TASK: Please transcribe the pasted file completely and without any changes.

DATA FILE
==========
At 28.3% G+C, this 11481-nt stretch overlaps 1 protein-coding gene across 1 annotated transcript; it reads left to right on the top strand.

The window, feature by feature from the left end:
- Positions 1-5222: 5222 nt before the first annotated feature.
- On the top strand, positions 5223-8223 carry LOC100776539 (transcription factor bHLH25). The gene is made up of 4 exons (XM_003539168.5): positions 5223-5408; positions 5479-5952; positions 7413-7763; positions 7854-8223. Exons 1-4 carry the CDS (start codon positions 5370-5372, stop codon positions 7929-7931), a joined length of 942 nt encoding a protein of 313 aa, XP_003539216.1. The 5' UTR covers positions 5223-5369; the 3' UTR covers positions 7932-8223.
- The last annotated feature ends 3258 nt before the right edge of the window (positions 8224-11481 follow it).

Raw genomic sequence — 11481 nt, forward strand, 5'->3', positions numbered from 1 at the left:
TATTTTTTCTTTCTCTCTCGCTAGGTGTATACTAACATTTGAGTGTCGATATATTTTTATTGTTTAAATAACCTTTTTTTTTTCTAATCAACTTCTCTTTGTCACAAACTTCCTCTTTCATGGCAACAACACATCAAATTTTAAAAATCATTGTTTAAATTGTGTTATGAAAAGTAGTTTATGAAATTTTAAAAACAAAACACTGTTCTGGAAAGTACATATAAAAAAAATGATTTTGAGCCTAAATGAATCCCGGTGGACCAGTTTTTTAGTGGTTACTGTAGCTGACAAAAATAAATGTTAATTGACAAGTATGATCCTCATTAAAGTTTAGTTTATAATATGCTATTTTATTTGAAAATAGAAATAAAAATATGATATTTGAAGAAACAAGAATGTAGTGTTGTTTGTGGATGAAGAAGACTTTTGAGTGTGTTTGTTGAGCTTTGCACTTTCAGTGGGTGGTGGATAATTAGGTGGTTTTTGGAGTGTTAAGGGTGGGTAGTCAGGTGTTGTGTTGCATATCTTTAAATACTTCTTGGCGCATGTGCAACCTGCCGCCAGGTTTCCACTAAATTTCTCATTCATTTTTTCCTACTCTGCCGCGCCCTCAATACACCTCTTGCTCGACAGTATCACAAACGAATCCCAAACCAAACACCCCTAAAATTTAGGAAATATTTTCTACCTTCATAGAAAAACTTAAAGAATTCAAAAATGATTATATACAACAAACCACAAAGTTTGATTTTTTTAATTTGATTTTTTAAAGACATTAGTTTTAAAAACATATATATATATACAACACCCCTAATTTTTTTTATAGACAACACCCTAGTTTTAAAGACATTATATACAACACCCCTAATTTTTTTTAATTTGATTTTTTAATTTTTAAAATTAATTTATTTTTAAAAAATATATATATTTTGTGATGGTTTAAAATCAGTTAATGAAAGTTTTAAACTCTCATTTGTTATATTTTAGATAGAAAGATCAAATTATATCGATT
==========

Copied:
At 28.3% G+C, this 11481-nt stretch overlaps 1 protein-coding gene across 1 annotated transcript; it reads left to right on the top strand.

The window, feature by feature from the left end:
- Positions 1-5222: 5222 nt before the first annotated feature.
- On the top strand, positions 5223-8223 carry LOC100776539 (transcription factor bHLH25). The gene is made up of 4 exons (XM_003539168.5): positions 5223-5408; positions 5479-5952; positions 7413-7763; positions 7854-8223. Exons 1-4 carry the CDS (start codon positions 5370-5372, stop codon positions 7929-7931), a joined length of 942 nt encoding a protein of 313 aa, XP_003539216.1. The 5' UTR covers positions 5223-5369; the 3' UTR covers positions 7932-8223.
- The last annotated feature ends 3258 nt before the right edge of the window (positions 8224-11481 follow it).

Raw genomic sequence — 11481 nt, forward strand, 5'->3', positions numbered from 1 at the left:
TATTTTTTCTTTCTCTCTCGCTAGGTGTATACTAACATTTGAGTGTCGATATATTTTTATTGTTTAAATAACCTTTTTTTTTTCTAATCAACTTCTCTTTGTCACAAACTTCCTCTTTCATGGCAACAACACATCAAATTTTAAAAATCATTGTTTAAATTGTGTTATGAAAAGTAGTTTATGAAATTTTAAAAACAAAACACTGTTCTGGAAAGTACATATAAAAAAAATGATTTTGAGCCTAAATGAATCCCGGTGGACCAGTTTTTTAGTGGTTACTGTAGCTGACAAAAATAAATGTTAATTGACAAGTATGATCCTCATTAAAGTTTAGTTTATAATATGCTATTTTATTTGAAAATAGAAATAAAAATATGATATTTGAAGAAACAAGAATGTAGTGTTGTTTGTGGATGAAGAAGACTTTTGAGTGTGTTTGTTGAGCTTTGCACTTTCAGTGGGTGGTGGATAATTAGGTGGTTTTTGGAGTGTTAAGGGTGGGTAGTCAGGTGTTGTGTTGCATATCTTTAAATACTTCTTGGCGCATGTGCAACCTGCCGCCAGGTTTCCACTAAATTTCTCATTCATTTTTTCCTACTCTGCCGCGCCCTCAATACACCTCTTGCTCGACAGTATCACAAACGAATCCCAAACCAAACACCCCTAAAATTTAGGAAATATTTTCTACCTTCATAGAAAAACTTAAAGAATTCAAAAATGATTATATACAACAAACCACAAAGTTTGATTTTTTTAATTTGATTTTTTAAAGACATTAGTTTTAAAAACATATATATATATACAACACCCCTAATTTTTTTTATAGACAACACCCTAGTTTTAAAGACATTATATACAACACCCCTAATTTTTTTTAATTTGATTTTTTAATTTTTAAAATTAATTTATTTTTAAAAAATATATATATTTTGTGATGGTTTAAAATCAGTTAATGAAAGTTTTAAACTCTCATTTGTTATATTTTAGATAGAAAGATCAAATTATATCGATT